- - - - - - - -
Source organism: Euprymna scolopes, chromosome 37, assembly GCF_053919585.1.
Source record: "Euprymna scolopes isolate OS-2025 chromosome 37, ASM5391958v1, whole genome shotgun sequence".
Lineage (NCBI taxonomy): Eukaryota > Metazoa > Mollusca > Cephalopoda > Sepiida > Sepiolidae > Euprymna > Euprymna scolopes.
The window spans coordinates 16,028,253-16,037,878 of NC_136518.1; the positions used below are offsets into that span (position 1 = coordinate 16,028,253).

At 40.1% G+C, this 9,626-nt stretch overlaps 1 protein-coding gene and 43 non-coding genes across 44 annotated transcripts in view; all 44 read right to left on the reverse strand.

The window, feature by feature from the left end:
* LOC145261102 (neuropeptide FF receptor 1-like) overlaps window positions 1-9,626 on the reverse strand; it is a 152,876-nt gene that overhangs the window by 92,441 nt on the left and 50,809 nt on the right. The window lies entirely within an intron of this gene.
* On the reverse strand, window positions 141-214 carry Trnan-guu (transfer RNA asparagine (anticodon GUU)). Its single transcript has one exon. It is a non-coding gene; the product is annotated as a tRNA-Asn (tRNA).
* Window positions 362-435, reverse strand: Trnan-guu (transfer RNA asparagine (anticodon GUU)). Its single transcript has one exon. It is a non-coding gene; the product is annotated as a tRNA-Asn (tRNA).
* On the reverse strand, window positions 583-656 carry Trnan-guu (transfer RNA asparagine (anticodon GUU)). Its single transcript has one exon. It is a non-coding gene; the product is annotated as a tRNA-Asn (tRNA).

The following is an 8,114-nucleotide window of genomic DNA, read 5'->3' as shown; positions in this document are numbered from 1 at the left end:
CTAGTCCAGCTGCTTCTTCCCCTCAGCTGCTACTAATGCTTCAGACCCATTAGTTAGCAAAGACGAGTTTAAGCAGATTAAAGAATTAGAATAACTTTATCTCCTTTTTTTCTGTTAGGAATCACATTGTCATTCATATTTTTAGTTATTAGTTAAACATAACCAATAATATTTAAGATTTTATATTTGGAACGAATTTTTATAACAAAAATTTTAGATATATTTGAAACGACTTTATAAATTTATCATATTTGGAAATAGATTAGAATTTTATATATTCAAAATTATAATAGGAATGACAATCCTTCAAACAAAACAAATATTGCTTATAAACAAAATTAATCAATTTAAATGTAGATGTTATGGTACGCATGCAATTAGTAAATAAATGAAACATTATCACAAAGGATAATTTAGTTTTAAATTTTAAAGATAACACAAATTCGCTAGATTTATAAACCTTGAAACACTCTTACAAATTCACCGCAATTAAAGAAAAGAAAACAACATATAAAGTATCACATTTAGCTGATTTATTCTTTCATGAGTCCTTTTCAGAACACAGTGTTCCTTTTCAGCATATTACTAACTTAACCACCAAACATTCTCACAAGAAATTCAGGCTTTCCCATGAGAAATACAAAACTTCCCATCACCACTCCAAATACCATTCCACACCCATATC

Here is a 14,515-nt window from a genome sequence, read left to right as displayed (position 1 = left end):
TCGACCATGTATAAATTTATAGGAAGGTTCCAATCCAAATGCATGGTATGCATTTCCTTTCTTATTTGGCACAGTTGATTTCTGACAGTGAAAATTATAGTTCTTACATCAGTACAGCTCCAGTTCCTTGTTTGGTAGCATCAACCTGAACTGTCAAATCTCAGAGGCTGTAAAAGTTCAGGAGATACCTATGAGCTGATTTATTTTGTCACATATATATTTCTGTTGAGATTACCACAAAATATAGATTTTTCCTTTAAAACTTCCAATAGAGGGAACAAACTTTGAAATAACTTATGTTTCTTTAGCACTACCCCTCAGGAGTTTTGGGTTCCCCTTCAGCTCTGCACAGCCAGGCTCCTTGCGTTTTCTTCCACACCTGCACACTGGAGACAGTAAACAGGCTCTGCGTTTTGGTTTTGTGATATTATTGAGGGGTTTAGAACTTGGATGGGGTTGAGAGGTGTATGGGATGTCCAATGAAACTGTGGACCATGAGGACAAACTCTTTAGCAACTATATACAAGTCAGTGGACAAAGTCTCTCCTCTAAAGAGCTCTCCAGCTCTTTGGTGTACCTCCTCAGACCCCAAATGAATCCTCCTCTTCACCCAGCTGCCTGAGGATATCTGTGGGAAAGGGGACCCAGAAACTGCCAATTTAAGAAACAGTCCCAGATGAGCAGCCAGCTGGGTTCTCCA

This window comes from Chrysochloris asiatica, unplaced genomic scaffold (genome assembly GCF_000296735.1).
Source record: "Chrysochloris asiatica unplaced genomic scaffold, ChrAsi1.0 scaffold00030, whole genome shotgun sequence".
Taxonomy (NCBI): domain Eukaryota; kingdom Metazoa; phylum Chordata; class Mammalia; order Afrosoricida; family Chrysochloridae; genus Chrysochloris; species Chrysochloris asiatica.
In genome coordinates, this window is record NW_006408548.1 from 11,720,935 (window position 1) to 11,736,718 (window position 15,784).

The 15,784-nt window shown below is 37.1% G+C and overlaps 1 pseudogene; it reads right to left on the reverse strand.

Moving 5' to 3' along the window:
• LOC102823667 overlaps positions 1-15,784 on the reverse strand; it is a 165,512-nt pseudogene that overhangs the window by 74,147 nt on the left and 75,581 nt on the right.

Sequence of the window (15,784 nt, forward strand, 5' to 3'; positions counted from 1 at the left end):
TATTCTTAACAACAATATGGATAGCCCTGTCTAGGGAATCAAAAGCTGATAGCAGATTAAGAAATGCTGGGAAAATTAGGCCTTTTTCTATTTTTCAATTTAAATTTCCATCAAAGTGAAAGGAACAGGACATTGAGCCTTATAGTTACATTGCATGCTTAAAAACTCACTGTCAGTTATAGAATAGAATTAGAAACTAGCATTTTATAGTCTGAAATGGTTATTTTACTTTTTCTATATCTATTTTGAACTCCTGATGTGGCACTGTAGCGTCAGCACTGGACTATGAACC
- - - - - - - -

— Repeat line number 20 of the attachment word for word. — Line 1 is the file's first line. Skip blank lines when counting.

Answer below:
Moving 5' to 3' along the window: